17 Exam focus In the exam they could ask you the following question, although it has never come up before. “Outline and evaluate one psychological explanation of schizophrenia. (8+16 marks) IF this question did come up, you would want to use the umbrella term of ‘family relationships’ as your psychological (i.e. socio-cultural) explanation. This allows you to write about the double bind theory AND expressed emotion.

18 Attention Deficit Theory: ANSWERS Frith (1979) suggested that schizophrenia is the result of a faulty attentional system. Preconscious thought (i.e. thought that occurs without awareness) contains huge amounts of information from our senses that would normally be filtered, leaving only a small amount to enter into conscious thought. Schizophrenia is the result of a breakdown of this filtering process, resulting in an overload (i.e. thoughts that would normally be filtered out as irrelevant or unimportant are now interpreted in conscious awareness as more significant than they really are). This means that the individual is overloaded with external stimuli which they are unable to interpret appropriately and so they experience the world very differently to the rest of us. Because there is a problem with attention, schizophrenics have difficulty focusing on anything for a period of time, giving the impression of disordered thought. For Frith, this accounts for the positive symptoms of schizophrenia such as delusions, auditory hallucinations and disorganised speech.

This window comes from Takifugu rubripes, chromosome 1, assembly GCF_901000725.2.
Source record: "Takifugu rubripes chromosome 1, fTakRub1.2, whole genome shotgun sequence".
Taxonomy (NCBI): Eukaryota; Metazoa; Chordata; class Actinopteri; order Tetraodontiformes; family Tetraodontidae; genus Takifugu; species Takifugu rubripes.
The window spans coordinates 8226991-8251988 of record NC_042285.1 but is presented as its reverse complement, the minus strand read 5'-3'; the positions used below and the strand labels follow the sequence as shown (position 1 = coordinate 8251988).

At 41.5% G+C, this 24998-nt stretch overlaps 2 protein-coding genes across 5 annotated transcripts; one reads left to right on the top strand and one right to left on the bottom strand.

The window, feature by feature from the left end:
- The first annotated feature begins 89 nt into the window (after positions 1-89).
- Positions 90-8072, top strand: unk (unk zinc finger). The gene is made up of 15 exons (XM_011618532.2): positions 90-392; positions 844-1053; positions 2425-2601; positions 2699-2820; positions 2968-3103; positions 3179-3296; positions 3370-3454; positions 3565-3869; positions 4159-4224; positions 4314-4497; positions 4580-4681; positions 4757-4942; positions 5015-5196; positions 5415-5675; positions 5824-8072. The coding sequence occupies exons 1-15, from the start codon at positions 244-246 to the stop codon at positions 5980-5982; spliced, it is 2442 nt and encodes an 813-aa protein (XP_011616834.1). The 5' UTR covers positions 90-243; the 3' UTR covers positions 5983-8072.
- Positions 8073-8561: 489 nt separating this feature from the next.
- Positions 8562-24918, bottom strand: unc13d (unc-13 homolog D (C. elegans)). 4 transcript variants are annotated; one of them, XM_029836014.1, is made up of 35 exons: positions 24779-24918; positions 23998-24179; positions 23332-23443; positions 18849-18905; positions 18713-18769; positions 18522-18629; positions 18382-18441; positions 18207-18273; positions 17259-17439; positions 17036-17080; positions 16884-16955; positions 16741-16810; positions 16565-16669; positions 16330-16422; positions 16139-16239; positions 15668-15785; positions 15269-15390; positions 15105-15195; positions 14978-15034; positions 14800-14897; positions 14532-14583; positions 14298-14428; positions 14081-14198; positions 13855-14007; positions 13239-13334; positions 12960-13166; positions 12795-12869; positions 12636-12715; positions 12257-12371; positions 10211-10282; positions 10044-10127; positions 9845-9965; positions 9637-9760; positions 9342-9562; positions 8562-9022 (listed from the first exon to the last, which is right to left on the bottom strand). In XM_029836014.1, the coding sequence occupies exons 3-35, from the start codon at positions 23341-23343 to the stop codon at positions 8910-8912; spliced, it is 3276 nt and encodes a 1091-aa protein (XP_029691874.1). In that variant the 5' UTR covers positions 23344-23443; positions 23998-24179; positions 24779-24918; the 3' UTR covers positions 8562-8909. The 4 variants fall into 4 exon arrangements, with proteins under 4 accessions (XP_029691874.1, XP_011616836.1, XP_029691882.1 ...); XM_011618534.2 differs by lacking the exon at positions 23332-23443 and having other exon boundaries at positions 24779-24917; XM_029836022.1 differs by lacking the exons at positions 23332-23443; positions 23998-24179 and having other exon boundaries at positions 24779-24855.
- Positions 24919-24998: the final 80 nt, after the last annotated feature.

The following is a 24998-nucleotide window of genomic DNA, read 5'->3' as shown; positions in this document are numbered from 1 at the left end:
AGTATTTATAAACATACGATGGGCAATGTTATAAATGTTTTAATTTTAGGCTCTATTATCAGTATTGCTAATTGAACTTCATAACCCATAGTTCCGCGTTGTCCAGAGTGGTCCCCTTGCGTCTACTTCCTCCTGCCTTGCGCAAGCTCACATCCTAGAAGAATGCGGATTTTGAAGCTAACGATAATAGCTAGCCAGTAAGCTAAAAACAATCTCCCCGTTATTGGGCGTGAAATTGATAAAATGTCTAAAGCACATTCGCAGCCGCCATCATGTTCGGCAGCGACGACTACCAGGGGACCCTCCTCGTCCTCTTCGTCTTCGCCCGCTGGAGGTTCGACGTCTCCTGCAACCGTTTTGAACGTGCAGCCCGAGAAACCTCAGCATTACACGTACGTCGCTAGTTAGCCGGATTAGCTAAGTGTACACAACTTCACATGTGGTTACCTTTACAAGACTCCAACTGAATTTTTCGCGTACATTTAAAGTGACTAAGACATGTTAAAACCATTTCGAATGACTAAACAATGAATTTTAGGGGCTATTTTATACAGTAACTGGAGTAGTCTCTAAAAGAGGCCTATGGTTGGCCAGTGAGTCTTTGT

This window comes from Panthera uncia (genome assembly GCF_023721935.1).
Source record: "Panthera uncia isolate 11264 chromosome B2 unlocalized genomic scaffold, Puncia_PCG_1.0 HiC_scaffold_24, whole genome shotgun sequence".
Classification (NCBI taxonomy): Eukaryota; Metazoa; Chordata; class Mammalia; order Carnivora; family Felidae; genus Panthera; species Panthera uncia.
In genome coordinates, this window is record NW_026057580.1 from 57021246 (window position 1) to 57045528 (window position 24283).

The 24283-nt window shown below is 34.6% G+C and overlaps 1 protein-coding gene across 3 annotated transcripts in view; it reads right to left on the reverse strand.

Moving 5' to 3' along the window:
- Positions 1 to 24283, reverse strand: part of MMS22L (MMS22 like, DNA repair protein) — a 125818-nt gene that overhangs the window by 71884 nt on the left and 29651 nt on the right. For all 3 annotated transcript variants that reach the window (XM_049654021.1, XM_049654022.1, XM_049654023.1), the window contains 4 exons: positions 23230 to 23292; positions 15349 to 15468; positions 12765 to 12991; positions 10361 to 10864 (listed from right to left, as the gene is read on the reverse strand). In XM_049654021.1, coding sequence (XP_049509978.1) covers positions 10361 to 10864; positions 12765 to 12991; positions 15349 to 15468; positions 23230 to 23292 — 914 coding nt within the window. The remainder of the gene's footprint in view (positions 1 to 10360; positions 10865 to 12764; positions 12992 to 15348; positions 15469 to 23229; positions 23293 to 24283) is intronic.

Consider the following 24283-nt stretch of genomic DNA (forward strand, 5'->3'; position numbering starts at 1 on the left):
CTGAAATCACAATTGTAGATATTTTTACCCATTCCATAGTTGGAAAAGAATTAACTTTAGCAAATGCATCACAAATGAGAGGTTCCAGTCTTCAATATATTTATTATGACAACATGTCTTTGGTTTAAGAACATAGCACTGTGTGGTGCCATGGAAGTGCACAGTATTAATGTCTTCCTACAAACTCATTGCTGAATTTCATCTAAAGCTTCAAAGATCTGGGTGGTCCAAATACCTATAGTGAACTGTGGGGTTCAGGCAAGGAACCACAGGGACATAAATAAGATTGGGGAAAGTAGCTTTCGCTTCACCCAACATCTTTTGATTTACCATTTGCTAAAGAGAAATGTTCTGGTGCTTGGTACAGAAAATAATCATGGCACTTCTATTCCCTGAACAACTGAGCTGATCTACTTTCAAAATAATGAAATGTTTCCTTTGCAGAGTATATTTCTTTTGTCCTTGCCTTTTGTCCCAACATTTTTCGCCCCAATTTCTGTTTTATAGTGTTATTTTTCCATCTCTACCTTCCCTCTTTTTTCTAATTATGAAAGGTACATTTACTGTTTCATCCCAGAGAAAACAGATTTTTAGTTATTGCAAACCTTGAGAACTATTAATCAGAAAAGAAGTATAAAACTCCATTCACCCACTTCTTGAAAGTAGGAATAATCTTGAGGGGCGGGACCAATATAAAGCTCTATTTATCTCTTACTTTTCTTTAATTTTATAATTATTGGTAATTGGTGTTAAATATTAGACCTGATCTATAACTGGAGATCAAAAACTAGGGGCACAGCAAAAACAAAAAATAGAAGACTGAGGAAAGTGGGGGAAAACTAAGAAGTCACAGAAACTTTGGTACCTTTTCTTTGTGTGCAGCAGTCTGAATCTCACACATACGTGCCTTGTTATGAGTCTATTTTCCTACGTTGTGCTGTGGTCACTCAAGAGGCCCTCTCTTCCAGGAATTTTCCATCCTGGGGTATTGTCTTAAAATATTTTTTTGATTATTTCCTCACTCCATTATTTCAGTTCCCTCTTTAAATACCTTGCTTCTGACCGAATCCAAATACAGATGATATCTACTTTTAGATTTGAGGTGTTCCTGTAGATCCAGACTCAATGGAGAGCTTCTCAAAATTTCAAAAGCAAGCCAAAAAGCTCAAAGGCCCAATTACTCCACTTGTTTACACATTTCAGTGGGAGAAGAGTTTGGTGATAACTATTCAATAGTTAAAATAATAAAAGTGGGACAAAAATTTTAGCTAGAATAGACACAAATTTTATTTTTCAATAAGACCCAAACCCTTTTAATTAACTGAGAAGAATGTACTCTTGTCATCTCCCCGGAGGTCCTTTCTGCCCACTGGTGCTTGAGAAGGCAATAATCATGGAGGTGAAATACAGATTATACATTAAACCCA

19 Attention Deficit Theory McKenna (1994) – schizophrenics do not seem to be any easier to distract than non-schizophrenics when engaged on cognitive tasks. This goes against the suggestion that have faulty attentional system. Therefore, this lack of experimental support questions the validity of the theory in explaining the development of schizophrenia. Led Frith to propose a second cognitive explanation of schizophrenia (1992).

20 Metarepresentation (Freud, 1994) Is the ability to reflect on our thoughts, behaviour and experience. It is the mental ability that allows us self-awareness of our own intentions and goals. It also allows us to interpret the actions of others. Problems in our metarepresentation would seriously disrupt our ability to recognise one’s own actions and thoughts as being carried out by ‘me’ rather than someone else.